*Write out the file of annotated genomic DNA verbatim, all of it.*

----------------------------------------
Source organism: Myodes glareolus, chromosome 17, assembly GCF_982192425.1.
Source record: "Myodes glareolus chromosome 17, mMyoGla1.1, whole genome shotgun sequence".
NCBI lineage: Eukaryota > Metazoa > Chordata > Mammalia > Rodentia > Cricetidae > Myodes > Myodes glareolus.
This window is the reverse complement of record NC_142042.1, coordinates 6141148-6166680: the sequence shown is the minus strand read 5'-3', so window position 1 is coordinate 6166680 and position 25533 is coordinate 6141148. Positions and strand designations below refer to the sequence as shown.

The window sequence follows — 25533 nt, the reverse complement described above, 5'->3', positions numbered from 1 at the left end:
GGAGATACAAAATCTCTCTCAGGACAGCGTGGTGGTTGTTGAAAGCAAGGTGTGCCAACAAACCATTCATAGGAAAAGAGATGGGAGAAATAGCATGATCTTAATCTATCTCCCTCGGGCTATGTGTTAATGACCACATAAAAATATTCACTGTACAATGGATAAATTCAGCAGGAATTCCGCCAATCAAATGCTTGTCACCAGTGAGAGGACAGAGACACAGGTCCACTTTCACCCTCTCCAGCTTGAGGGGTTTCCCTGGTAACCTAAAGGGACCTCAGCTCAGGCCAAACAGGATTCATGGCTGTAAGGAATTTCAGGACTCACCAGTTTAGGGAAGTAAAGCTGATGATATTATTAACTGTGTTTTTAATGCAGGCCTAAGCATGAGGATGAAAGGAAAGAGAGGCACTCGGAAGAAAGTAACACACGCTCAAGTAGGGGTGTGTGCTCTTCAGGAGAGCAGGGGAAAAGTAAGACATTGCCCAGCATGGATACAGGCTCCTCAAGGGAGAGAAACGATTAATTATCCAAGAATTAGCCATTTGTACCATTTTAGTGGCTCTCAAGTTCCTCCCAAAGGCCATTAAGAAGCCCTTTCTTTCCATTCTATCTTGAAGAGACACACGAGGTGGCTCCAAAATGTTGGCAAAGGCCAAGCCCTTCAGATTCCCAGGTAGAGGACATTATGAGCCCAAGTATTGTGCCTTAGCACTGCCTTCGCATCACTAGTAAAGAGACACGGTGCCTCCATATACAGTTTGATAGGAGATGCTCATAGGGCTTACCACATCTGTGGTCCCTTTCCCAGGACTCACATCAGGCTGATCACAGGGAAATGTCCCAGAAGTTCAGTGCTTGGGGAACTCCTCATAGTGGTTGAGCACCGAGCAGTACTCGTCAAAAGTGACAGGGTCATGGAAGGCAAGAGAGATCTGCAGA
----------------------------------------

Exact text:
Source organism: Myodes glareolus, chromosome 17, assembly GCF_982192425.1.
Source record: "Myodes glareolus chromosome 17, mMyoGla1.1, whole genome shotgun sequence".
NCBI lineage: Eukaryota > Metazoa > Chordata > Mammalia > Rodentia > Cricetidae > Myodes > Myodes glareolus.
This window is the reverse complement of record NC_142042.1, coordinates 6141148-6166680: the sequence shown is the minus strand read 5'-3', so window position 1 is coordinate 6166680 and position 25533 is coordinate 6141148. Positions and strand designations below refer to the sequence as shown.

The window sequence follows — 25533 nt, the reverse complement described above, 5'->3', positions numbered from 1 at the left end:
GGAGATACAAAATCTCTCTCAGGACAGCGTGGTGGTTGTTGAAAGCAAGGTGTGCCAACAAACCATTCATAGGAAAAGAGATGGGAGAAATAGCATGATCTTAATCTATCTCCCTCGGGCTATGTGTTAATGACCACATAAAAATATTCACTGTACAATGGATAAATTCAGCAGGAATTCCGCCAATCAAATGCTTGTCACCAGTGAGAGGACAGAGACACAGGTCCACTTTCACCCTCTCCAGCTTGAGGGGTTTCCCTGGTAACCTAAAGGGACCTCAGCTCAGGCCAAACAGGATTCATGGCTGTAAGGAATTTCAGGACTCACCAGTTTAGGGAAGTAAAGCTGATGATATTATTAACTGTGTTTTTAATGCAGGCCTAAGCATGAGGATGAAAGGAAAGAGAGGCACTCGGAAGAAAGTAACACACGCTCAAGTAGGGGTGTGTGCTCTTCAGGAGAGCAGGGGAAAAGTAAGACATTGCCCAGCATGGATACAGGCTCCTCAAGGGAGAGAAACGATTAATTATCCAAGAATTAGCCATTTGTACCATTTTAGTGGCTCTCAAGTTCCTCCCAAAGGCCATTAAGAAGCCCTTTCTTTCCATTCTATCTTGAAGAGACACACGAGGTGGCTCCAAAATGTTGGCAAAGGCCAAGCCCTTCAGATTCCCAGGTAGAGGACATTATGAGCCCAAGTATTGTGCCTTAGCACTGCCTTCGCATCACTAGTAAAGAGACACGGTGCCTCCATATACAGTTTGATAGGAGATGCTCATAGGGCTTACCACATCTGTGGTCCCTTTCCCAGGACTCACATCAGGCTGATCACAGGGAAATGTCCCAGAAGTTCAGTGCTTGGGGAACTCCTCATAGTGGTTGAGCACCGAGCAGTACTCGTCAAAAGTGACAGGGTCATGGAAGGCAAGAGAGATCTGCAGA